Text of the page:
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DRC blame game sucks in UN

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UN peacekeepers (Monusco) in Goma, DRC. The UN peacekeeping mission in DR Congo has been criticised as being “totally incapable of engaging the rebels or defending civilian areas where interethnic fighting has broken out.” Photo/FILE

UN peacekeepers (Monusco) in Goma, DRC. The UN peacekeeping mission in DR Congo has been criticised as being “totally incapable of engaging the rebels or defending civilian areas where interethnic fighting has broken out.” Photo/FILE  AFP

By KEVIN KELLEY Special Correspondent

Posted  Saturday, September 22  2012 at  15:52

In Summary

  • The analysts told the United States Congress that, while Rwanda was primarily to blame for the violence, the ineffectiveness of both the DRC’s government and the United Nations peacekeeping force made the crisis continue to fester.
  • The analysts, nongovernmental researchers and advocates, also urged the US and its allies to apply greater pressure on Rwanda to stop it from supporting rebel forces in the Kivus.
  • And they expressed scepticism concerning a proposed “neutral force” that Kenya, Tanzania and Angola say they intend to deploy in unstable areas.
  • The UN peacekeeping detachment, known as Monusco, was also criticised as being “totally incapable of engaging the rebels or defending civilian areas where interethnic fighting has broken out.”
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The blame game over the crisis in the Democratic Republic of Congo’s Kivus region has sucked in the United Nations, with analysts citing the ineffectiveness of its peacekeeping force.

The analysts told the United States Congress that, while Rwanda was primarily to blame for the violence, the ineffectiveness of both the DRC’s government and the United Nations peacekeeping force made the crisis continue to fester.

The analysts, nongovernmental researchers and advocates, also urged the US and its allies to apply greater pressure on Rwanda to stop it from supporting rebel forces in the Kivus.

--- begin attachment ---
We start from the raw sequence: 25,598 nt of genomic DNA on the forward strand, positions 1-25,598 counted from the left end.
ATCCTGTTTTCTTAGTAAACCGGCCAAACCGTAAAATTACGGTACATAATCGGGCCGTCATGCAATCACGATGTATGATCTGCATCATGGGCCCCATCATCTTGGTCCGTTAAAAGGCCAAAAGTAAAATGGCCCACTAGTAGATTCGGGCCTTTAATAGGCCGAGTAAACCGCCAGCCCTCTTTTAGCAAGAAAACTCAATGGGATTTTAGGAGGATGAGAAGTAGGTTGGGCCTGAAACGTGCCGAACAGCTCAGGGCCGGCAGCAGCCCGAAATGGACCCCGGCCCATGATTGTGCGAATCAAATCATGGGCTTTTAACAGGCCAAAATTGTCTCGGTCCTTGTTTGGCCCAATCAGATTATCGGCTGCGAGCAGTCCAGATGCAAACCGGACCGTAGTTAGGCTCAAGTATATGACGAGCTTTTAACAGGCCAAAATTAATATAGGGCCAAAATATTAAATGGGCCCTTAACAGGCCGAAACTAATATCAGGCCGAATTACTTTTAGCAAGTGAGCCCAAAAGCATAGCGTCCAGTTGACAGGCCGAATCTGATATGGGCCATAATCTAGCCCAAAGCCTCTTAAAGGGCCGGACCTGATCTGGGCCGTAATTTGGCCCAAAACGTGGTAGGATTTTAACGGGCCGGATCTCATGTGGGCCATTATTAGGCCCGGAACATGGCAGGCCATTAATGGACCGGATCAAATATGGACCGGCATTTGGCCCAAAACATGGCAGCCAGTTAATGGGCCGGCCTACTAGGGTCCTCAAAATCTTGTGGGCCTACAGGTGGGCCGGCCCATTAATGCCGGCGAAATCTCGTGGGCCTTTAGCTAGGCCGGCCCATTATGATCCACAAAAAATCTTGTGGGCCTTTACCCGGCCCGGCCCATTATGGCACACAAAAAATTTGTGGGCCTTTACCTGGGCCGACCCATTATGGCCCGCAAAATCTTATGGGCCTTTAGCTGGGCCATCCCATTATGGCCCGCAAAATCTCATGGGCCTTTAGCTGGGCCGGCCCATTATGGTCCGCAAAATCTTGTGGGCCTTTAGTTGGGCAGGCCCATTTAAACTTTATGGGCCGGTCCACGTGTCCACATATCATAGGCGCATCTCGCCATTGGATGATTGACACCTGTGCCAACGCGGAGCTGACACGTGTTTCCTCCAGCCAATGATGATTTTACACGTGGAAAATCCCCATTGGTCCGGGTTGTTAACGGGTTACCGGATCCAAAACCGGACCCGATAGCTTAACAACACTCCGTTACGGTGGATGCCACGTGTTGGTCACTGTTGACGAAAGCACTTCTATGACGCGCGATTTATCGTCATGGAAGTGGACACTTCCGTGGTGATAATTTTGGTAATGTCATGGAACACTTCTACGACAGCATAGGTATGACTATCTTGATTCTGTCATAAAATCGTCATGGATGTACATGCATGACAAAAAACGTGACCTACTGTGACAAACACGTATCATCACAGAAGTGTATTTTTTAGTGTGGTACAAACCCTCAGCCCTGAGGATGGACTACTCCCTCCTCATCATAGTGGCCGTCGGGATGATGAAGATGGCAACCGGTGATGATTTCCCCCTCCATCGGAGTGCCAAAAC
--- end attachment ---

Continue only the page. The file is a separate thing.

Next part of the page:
And they expressed scepticism concerning a proposed “neutral force” that Kenya, Tanzania and Angola say they intend to deploy in unstable areas.

“There is no doubt about Rwanda’s involvement,” Congo expert Jason Stearns told a US House panel.

The former co-ordinator of the UN Group of Experts on Congo said Rwanda’s military assistance to mutineers from the DRC military has been well documented by the UN and Human Rights Watch and investigators with the Rift Valley Institute, where Mr Stearns currently works.

Rwanda’s role

Congolese Methodist Bishop Ntambo Nkulu Ntanda denounced Rwanda’s role in graphic terms in his presentation to the House committee.

“We ask America to stop barbarisms of Rwanda in the DRC,” Bishop Ntanda testified. “Our people are in tears. There are killings, atrocities of all kinds and poverty, leaving behind orphans and widows. There is no respect for women, they are being systematically raped and infected with HIV/Aids.”

Mark Schneider, vice president of the International Crisis Group, joined the chorus of denunciations of Rwanda, saying his NGO has found evidence of a systematic pattern of military and political support provided to the M23 rebellion by Rwandan authorities.”

Mr Schneider and Mr Stearns also agreed that corruption and incompetence within the DRC military and the government headed by President Joseph Kabila is allowing the rebellion to continue.

The Crisis Group representative pointed to “the blatant military ineffectiveness of the Congolese army,” while Mr Stearns suggested that “a lack of faith in Congolese institutions is perhaps the most intractable part of the current conundrum.”

Mr Schneider added that “infighting, corruption, delinquency and the total lack of professionalism of the [DRC military] allowed 700 poorly armed and trained rebels to defeat for more than five months a government army of thousands of troops trained by several countries, including the US, and with a 18,000 UN force charged with backing the DRC army.”

The UN peacekeeping detachment, known as Monusco, was also criticised by Mr Schneider as being “totally incapable of engaging the rebels or defending civilian areas where interethnic fighting has broken out.”

“In the DRC,” he added, “people cannot understand why the most capable military force in their country is unwilling to use its firepower to implement its mandate.”

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